The symbolic motifs reflect the influences (Arabic calligraphy, European floral art, Chinese phoenix, Japanese cherry blossoms, Indian or Persian peacocks…). In Indonesia, batik expresses creativity and spirituality, it blends with cultural and popular identity.

Origin of batik in Indonesia

There are 2 opposing schools of batik. One of Indian influence between the 6th and 7th century and the other based on the communities of Flores or the Toraja region in Sulawesi which would have developed their own textile without Hindu influence. From the 19th century, production increases and the north coast of Java develops the industry, while introducing the European style linked to the Dutch colonists.

The motives are related to the local community, social status, nature, history, cultural heritage and circumstances (pregnancy, marriage, baby, death…). To make a batik, artisans fast, pray and work while meditating to the sound of traditional songs. It takes several days to make a batik with a stamp and a month at least up to a year for a piece where the drawings are drawn by hand.

There are 2 main styles of batik in Java, that of the old royal cities in the center since the 16th century and that of the north coast, influenced by the Chinese with bright colors, flowers or birds. This is what is called pasisir batiks from the 19th century.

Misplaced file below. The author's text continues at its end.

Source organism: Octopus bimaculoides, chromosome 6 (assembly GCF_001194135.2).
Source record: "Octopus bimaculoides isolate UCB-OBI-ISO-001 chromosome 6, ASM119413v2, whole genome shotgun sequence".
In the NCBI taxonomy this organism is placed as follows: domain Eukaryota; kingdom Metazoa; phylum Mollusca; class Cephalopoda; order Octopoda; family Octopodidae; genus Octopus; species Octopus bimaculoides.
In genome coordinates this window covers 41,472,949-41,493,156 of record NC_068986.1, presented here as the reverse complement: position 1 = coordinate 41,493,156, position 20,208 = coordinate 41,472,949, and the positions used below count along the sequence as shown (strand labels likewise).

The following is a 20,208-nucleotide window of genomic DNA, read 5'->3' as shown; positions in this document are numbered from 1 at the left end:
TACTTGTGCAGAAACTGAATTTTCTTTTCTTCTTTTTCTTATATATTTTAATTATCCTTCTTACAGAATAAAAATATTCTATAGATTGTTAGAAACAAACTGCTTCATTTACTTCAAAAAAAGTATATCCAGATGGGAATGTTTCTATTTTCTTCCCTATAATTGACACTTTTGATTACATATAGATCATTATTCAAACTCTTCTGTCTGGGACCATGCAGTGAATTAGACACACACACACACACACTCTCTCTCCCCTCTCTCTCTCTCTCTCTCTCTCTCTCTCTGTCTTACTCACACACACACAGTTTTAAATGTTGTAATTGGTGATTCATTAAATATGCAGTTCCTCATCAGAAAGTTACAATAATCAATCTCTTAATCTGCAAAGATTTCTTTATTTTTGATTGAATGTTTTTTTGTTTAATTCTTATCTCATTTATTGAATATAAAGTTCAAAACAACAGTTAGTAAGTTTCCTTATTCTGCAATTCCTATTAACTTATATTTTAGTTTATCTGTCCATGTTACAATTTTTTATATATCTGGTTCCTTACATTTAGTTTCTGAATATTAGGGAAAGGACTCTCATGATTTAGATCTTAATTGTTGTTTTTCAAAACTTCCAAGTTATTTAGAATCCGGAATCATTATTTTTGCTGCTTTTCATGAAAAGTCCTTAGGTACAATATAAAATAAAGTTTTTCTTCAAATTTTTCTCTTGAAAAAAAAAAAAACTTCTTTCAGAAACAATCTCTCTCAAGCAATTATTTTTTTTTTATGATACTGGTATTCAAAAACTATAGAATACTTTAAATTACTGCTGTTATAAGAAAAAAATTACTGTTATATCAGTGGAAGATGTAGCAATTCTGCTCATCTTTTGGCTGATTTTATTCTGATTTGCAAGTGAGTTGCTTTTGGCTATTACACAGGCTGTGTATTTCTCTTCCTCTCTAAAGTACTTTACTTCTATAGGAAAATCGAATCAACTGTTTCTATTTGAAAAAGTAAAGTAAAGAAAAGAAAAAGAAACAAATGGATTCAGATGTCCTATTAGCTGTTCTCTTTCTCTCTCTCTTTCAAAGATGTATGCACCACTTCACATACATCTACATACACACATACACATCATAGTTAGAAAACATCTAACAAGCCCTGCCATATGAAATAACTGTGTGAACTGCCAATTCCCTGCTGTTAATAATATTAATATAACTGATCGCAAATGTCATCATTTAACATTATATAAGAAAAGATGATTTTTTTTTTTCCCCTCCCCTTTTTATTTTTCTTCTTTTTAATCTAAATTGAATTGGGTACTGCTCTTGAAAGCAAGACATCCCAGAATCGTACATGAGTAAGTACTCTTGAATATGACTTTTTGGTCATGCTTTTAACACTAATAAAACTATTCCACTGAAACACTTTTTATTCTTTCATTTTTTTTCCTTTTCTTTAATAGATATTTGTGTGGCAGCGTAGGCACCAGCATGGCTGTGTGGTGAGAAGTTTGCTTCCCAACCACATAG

In the center, the designs are of local origin and then evolved with the spread of Islam.
Outside of Java, batiks of Indian and Javanese influence can be found in Palembang and Jambi on the island of Sumatra.

Hiron Phoenix

Raphael Phoenix, known as Hiron Phoenix, a Franco-Vietnamese painter, exhibited 2 digital painting canvases at the Maison de l’Asie, in Soekarno and Kartini.

After studying in Paris, Ravenna (Italy), Bourges and Hanoi (Vietnam), he obtained diplomas in applied arts and crafts (Paul Poiret School in Fashion Design, Boulle School in Tapestry-Decoration and Ensaama-Olivier de Serres in Fresco and Mosaic) and Saint Charles Center – University of Paris I Panthéon Sorbonne (Bachelor and Master 1 in Plastic Arts and Art Sciences).

At the ENSA in Bourges, he worked on sound creation and Chinese lacquer techniques with Tang Ying. In 2014, during the France-Vietnam year, he studied sanded lacquer painting, traditional Vietnamese painting during an internship in Paris, and participated in the collective exhibition at the École Pratique des Hautes Études, in September.

To perfect his skills in sanded lacquer painting, he moved to Hanoi for 2 months on Erasmus for an internship. He then set up his exhibition: Phát, Lôc, Phúc, within the Trường Đại học Mỹ thuật Công nghiệp University itself. Raphaël Verdon wants to be a disciple of the great artists who trained and inspired him. In September 2017, he entered Inalco, Langues’Ô, to study the language and civilizations of Southeast Asia. He set up an exhibition there in February 2019, on the occasion of the Tet holiday of the Vietnamese studies section. The same year, he embarked on the study of the Vietnamese zither.

Raphaël Verdon works in sound creation, he is also a fresco artist and a mosaic artist. Visual artist, he also works with other materials and stencils.